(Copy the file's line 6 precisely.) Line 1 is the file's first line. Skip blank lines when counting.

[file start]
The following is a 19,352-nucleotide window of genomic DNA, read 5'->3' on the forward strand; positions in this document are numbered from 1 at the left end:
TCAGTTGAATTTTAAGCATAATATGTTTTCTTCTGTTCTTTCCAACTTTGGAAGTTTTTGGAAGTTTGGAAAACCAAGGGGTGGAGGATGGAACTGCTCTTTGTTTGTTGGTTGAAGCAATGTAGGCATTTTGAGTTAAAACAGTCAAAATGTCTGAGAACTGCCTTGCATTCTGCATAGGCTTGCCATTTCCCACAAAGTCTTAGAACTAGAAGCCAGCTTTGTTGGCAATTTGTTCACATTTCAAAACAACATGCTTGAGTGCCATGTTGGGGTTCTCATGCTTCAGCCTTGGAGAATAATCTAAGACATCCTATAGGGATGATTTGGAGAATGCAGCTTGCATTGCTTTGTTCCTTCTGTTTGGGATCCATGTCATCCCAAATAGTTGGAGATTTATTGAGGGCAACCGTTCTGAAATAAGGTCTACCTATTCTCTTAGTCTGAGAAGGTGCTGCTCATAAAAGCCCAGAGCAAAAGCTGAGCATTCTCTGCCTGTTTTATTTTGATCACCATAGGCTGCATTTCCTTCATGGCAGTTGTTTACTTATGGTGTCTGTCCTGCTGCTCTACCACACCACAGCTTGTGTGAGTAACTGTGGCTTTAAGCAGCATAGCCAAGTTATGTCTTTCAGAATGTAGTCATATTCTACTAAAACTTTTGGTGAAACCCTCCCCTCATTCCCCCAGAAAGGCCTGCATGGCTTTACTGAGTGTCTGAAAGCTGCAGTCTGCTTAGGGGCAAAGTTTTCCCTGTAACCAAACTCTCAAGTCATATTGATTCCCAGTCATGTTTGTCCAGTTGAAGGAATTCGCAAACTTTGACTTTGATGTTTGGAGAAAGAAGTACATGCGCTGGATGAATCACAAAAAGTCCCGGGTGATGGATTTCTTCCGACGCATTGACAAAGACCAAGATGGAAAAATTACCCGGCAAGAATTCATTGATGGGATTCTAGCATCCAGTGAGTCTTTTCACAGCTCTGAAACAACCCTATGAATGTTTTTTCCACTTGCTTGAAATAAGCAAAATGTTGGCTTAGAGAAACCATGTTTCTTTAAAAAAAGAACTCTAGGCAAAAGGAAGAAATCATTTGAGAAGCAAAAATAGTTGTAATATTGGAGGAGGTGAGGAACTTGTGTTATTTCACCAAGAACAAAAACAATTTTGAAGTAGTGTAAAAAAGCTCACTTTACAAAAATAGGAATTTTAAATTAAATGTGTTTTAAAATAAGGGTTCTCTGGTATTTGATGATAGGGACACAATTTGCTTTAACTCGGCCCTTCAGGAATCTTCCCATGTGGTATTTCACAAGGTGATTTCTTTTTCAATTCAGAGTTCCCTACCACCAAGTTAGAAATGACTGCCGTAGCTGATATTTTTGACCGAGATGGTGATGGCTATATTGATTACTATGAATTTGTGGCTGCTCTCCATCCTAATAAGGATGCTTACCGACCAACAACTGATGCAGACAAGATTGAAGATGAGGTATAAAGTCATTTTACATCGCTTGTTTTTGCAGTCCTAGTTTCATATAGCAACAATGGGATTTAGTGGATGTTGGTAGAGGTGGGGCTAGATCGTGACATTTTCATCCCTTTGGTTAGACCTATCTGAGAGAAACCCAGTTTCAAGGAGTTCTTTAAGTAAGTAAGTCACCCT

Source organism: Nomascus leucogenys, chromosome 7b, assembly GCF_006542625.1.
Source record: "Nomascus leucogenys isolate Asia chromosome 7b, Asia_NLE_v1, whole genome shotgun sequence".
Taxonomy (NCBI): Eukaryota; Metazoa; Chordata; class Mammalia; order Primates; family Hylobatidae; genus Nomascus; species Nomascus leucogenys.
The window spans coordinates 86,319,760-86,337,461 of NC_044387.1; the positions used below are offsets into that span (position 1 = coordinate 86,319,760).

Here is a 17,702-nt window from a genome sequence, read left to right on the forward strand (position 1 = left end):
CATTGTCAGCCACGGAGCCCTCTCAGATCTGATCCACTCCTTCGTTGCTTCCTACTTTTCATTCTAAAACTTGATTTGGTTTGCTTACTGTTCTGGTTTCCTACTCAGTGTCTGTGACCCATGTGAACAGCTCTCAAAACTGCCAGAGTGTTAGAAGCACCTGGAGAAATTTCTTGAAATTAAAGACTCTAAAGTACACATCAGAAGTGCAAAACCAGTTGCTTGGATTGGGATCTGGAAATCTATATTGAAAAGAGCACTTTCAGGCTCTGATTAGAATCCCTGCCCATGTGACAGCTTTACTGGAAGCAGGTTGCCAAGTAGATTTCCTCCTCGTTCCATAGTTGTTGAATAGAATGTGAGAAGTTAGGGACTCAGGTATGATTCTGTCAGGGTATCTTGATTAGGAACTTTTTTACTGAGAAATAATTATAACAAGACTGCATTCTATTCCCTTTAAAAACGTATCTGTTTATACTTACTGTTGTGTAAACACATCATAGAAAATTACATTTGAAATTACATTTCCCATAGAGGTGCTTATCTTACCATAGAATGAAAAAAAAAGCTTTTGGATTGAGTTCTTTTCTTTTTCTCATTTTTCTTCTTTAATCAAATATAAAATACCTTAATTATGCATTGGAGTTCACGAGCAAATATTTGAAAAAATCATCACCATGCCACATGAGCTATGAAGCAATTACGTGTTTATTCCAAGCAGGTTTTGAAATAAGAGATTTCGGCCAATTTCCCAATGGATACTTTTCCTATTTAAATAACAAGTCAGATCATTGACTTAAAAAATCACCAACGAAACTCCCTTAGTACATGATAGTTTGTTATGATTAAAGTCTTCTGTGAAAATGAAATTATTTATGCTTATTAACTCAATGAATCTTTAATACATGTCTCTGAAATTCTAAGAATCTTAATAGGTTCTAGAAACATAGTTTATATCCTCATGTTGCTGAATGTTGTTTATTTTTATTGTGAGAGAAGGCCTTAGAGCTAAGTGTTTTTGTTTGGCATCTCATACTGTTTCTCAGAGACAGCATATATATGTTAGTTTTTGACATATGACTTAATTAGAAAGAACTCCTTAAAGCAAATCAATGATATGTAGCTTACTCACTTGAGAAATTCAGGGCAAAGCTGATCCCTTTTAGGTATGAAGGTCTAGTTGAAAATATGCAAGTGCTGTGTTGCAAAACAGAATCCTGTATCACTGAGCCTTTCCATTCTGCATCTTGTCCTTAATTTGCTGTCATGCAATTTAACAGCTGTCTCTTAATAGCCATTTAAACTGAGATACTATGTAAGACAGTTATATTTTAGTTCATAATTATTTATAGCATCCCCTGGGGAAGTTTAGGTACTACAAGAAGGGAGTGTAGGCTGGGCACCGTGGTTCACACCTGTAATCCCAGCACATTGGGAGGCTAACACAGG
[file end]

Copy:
The window spans coordinates 86,319,760-86,337,461 of NC_044387.1; the positions used below are offsets into that span (position 1 = coordinate 86,319,760).